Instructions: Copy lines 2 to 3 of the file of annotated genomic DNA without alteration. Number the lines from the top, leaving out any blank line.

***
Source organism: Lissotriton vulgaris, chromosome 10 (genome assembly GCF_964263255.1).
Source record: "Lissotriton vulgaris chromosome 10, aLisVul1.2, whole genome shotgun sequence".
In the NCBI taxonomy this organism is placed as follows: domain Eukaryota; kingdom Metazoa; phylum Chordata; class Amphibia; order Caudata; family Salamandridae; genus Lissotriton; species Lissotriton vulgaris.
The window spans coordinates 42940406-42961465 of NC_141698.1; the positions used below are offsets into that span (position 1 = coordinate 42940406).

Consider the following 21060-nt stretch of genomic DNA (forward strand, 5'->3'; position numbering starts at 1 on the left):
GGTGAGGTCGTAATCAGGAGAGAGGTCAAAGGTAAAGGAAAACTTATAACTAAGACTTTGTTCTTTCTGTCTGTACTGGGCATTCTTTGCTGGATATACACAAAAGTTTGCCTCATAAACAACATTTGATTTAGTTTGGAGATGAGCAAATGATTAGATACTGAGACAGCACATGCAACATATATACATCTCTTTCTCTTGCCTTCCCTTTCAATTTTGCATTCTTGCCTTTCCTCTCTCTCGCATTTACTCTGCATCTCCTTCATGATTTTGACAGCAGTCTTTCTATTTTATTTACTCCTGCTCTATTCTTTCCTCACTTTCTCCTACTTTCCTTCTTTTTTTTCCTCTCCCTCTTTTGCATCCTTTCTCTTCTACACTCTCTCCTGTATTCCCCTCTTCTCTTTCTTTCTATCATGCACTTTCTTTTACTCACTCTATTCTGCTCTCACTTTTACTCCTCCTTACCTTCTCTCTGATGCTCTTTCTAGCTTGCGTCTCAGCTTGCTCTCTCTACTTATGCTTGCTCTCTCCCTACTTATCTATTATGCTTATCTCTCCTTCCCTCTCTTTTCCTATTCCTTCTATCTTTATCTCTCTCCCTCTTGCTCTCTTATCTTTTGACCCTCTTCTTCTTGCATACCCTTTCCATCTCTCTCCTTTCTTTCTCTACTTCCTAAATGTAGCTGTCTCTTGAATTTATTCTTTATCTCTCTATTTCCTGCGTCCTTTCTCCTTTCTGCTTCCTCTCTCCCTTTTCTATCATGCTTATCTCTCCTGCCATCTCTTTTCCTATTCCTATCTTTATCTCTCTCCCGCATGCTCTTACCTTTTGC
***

Source record: "Lissotriton vulgaris chromosome 10, aLisVul1.2, whole genome shotgun sequence".
In the NCBI taxonomy this organism is placed as follows: domain Eukaryota; kingdom Metazoa; phylum Chordata; class Amphibia; order Caudata; family Salamandridae; genus Lissotriton; species Lissotriton vulgaris.